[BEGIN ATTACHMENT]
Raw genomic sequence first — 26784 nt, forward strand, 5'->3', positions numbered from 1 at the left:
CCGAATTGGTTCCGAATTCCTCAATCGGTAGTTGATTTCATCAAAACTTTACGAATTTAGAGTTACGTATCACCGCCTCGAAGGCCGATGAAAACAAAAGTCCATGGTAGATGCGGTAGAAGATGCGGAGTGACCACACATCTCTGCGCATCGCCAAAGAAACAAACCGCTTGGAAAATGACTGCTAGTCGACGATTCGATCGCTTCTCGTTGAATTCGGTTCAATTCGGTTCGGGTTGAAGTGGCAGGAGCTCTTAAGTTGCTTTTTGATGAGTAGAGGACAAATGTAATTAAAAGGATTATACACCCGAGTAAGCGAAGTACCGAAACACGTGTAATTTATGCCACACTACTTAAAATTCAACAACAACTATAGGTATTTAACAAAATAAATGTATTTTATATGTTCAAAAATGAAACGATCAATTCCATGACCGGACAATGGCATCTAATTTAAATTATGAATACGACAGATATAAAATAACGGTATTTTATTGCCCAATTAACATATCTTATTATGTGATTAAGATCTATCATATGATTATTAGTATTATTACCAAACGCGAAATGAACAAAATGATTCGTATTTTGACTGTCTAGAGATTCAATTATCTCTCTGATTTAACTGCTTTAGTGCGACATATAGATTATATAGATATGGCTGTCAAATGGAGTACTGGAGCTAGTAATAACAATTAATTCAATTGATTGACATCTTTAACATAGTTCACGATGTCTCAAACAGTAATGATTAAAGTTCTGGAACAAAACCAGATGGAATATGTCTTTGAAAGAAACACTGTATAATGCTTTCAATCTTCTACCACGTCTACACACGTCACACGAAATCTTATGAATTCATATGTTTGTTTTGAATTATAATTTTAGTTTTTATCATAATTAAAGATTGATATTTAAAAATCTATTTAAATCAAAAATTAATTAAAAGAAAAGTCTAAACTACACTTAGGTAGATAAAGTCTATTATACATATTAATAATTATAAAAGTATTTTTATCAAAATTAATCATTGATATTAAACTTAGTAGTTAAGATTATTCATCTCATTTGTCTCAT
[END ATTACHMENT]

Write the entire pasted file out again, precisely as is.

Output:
Raw genomic sequence first — 26784 nt, forward strand, 5'->3', positions numbered from 1 at the left:
CCGAATTGGTTCCGAATTCCTCAATCGGTAGTTGATTTCATCAAAACTTTACGAATTTAGAGTTACGTATCACCGCCTCGAAGGCCGATGAAAACAAAAGTCCATGGTAGATGCGGTAGAAGATGCGGAGTGACCACACATCTCTGCGCATCGCCAAAGAAACAAACCGCTTGGAAAATGACTGCTAGTCGACGATTCGATCGCTTCTCGTTGAATTCGGTTCAATTCGGTTCGGGTTGAAGTGGCAGGAGCTCTTAAGTTGCTTTTTGATGAGTAGAGGACAAATGTAATTAAAAGGATTATACACCCGAGTAAGCGAAGTACCGAAACACGTGTAATTTATGCCACACTACTTAAAATTCAACAACAACTATAGGTATTTAACAAAATAAATGTATTTTATATGTTCAAAAATGAAACGATCAATTCCATGACCGGACAATGGCATCTAATTTAAATTATGAATACGACAGATATAAAATAACGGTATTTTATTGCCCAATTAACATATCTTATTATGTGATTAAGATCTATCATATGATTATTAGTATTATTACCAAACGCGAAATGAACAAAATGATTCGTATTTTGACTGTCTAGAGATTCAATTATCTCTCTGATTTAACTGCTTTAGTGCGACATATAGATTATATAGATATGGCTGTCAAATGGAGTACTGGAGCTAGTAATAACAATTAATTCAATTGATTGACATCTTTAACATAGTTCACGATGTCTCAAACAGTAATGATTAAAGTTCTGGAACAAAACCAGATGGAATATGTCTTTGAAAGAAACACTGTATAATGCTTTCAATCTTCTACCACGTCTACACACGTCACACGAAATCTTATGAATTCATATGTTTGTTTTGAATTATAATTTTAGTTTTTATCATAATTAAAGATTGATATTTAAAAATCTATTTAAATCAAAAATTAATTAAAAGAAAAGTCTAAACTACACTTAGGTAGATAAAGTCTATTATACATATTAATAATTATAAAAGTATTTTTATCAAAATTAATCATTGATATTAAACTTAGTAGTTAAGATTATTCATCTCATTTGTCTCAT